SACRAMENTO — None of it makes sense, the defense attorney said.
If Richard Joseph Hirschfield kidnapped UC Davis students John Riggins and Sabrina Gonsalves with the goal of getting away with murder, why take them from the relative obscurity of Davis to the heavily populated Sacramento area?
If he wanted to escape scot-free, why abandon Riggins’ van on a well-traveled road within clear view of busy Highway 50? And why make no effort to hide the throat-slashed bodies in a Folsom-area ravine that, according to one law-enforcement officer, was known as a hotbed for criminal activity?
“Why would you expose yourself to greater risk of detection for no reason, no benefit?” attorney Linda Parisi said Thursday during the second day of closing arguments in what has been dubbed the “sweethearts” murder case.
The defense’s closing remarks lasted nearly four hours Thursday, and continued today, as Hirschfield’s trio of lawyers try to debunk the prosecution’s portrayal of Hirschfield as a sexual deviant whose tendencies escalated to cold, calculated murder on the foggy night of Dec. 20, 1980.
It was an unimaginable crime, one capable of arousing a great deal of fear — but that should not be used as a basis to convict Hirschfield, Parisi told the seven-man, five-woman jury. Rather, she asked the panel to consider the motive of someone else: David Hunt, the career criminal who along with three cohorts who were unsuccessfully prosecuted for the killings in Yolo County more than 20 years ago.
“He did it for his (half) brother, Gerald Gallego,” Parisi said, referring to the notorious serial killer who was in jail for a similar crime in Sacramento at the time of the Riggins-Gonsalves murders
Yolo prosecutors alleged Hunt carried out a copycat crime, but that theory remained off limits to the jury during Thursday’s arguments under a pretrial ruling by Sacramento Superior Court Judge Michael Sweet. However, the defense continued to embrace the third-party premise, saying only that the slain couple were believed to be “witnesses” against Gallego.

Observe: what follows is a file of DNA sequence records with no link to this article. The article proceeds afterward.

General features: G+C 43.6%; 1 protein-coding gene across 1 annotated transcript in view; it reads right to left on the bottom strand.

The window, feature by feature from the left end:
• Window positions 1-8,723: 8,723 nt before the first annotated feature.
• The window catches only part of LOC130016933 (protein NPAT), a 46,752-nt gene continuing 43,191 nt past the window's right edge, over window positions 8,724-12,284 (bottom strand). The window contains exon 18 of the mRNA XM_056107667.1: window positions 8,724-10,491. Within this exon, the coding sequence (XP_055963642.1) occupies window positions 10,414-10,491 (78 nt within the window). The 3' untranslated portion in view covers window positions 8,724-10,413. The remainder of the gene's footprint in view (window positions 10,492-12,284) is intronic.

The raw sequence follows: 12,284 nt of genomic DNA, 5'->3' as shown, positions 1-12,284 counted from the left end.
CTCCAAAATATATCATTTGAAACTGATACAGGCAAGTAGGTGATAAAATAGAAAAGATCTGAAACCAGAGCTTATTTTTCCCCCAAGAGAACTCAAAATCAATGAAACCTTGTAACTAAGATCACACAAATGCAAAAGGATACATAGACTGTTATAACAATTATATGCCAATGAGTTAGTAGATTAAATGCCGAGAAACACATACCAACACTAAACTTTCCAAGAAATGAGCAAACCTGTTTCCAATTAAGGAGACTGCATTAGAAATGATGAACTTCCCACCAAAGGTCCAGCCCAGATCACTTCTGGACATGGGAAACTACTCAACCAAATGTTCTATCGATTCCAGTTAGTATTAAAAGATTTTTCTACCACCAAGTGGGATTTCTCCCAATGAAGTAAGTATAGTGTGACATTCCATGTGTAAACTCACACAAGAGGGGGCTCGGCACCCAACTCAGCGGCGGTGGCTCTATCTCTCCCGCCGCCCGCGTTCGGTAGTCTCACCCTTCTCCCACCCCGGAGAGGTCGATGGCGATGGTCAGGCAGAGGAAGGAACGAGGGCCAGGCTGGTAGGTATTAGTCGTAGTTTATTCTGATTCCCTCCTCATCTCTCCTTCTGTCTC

“These are people with a motive and a connection and a reason to commit this crime,” Parisi said of the Hunt group. “If you do it so well you don’t get found out, you don’t accomplish your goal.”
The defense contends Riggins and Gonsalves were abducted not from outside Gonsalves’ apartment on Alta Loma Street, but rather from what was then the Lucky shopping center on Covell Boulevard as they purchased ice cream for a surprise birthday party. Witnesses there reported seeing two suspicious-looking men whose descriptions aligned more with members of the Hunt group than with Hirschfield, his lawyers said.
A strand of hair consistent with that of David Hunt found on Riggins’ sweater at the murder scene is among the circumstantial evidence “that points toward innocence,” Assistant Public Defender Ken Schaller said.